Ubisoft don't learn, contemplate skipping PC release for I Am Alive, piss off a lot of people

Ubisoft’s downloadable post-apocalyptic adventure I Am Alive fell off the map a few years ago, re-surfacing only in the last couple of months with a trailer and a mini press blitz. In an excerpt from a recent interview with incgamers, creative director Stanislas Mettra expressed his team’s reluctance to pursue a PC release thanks to the threat of piracy.

“It’s hard, because there’s so much piracy and so few people are paying for PC games that we have to precisely weigh it up against the cost of making it,” said Mettra after acknowledging the PC crowd’s frustration at the possibility of being overlooked.

“Perhaps it will only take 12 guys three months to port the game to PC. It’s not a massive cost, but it’s still a cost. If only 50,000 people buy the game then it’s not worth it.”

Those statements didn’t help matters (though to be fair, he may have been quoted out of context), prompting Mettra to try diffuse the situation in a follow-up e-mail, where he clarified that though they haven’t ignored the platform overall, there has thus far been no work put towards a PC part.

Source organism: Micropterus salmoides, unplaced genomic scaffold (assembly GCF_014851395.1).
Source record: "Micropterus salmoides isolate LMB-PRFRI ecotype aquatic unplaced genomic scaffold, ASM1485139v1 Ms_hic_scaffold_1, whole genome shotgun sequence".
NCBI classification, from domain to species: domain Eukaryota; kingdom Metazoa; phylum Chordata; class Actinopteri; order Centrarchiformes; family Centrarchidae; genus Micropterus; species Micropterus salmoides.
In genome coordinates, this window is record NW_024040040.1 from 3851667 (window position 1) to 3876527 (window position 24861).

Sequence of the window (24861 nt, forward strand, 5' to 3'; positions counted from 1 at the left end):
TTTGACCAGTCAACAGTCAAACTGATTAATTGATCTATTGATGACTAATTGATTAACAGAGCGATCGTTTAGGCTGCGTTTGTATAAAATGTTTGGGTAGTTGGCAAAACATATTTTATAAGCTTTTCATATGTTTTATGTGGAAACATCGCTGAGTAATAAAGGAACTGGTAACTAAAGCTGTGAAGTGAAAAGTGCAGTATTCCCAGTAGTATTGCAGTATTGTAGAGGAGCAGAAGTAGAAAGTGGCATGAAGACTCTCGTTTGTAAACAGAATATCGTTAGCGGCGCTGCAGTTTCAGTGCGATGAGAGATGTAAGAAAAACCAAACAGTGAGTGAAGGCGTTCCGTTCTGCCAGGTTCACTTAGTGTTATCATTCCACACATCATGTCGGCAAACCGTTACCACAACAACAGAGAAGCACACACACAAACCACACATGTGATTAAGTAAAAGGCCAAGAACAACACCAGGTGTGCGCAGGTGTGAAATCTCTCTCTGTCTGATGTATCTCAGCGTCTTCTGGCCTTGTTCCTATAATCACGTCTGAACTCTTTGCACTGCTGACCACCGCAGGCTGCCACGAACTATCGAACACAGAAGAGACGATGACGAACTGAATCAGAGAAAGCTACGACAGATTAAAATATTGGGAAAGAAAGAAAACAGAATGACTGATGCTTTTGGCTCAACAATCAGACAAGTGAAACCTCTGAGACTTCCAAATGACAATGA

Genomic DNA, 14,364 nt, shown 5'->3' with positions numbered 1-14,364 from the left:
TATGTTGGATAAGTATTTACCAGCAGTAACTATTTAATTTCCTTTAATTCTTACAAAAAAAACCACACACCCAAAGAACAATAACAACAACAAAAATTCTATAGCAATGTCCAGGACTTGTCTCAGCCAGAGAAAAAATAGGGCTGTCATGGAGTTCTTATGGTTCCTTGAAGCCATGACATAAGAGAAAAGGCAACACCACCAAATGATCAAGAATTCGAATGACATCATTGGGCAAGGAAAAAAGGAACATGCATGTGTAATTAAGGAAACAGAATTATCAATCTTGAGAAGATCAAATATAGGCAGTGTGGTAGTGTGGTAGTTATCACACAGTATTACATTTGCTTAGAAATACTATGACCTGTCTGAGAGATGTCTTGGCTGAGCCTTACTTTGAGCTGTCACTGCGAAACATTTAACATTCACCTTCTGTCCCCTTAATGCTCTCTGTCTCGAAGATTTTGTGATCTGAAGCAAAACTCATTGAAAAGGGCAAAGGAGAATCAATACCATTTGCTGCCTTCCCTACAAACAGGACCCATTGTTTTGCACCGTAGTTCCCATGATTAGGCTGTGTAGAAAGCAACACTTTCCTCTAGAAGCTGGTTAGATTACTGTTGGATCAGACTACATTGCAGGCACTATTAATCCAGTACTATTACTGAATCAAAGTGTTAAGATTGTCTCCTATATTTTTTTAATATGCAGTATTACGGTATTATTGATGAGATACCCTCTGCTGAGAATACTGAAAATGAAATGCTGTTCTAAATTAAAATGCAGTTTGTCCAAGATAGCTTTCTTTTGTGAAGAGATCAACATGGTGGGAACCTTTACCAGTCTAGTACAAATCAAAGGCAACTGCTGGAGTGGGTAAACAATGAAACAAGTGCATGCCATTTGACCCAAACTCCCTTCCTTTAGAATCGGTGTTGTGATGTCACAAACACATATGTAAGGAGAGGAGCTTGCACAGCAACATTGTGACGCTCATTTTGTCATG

“We are still working to see the feasibility of it, which is not necessarily simple. I gave some examples to illustrate [the problem], but obviously it is not in my hands and not my part to talk about this. ”

While it’s easy to understand developer’s frustration when it comes to piracy, alienating the PC audience altogether is not the solution. Gabe Newell’s spoken about how up until recently, Western developers wouldn’t bother localizing their games for the Russian market because it was understood that everything in Russia was pirated. In actuality that flippant attitude fed a vicious cycle: Russians pirated their games because developers refused to localize their titles. When pirates offer a better service than the legitimate distributors, the onus should be on developers to better cater to their customers; not to point fingers and cry foul. Moreover, isn’t this Ubisoft we’re talking about? The publisher with the most restrictive, supposedly ironclad DRM in the entire industry? The same publisher that dares pirates to crack its games? What a way to service your customers.

incgamers [Despite the ‘bitching,’ piracy means I Am Alive is not likely on PC]
Image [PCGamer]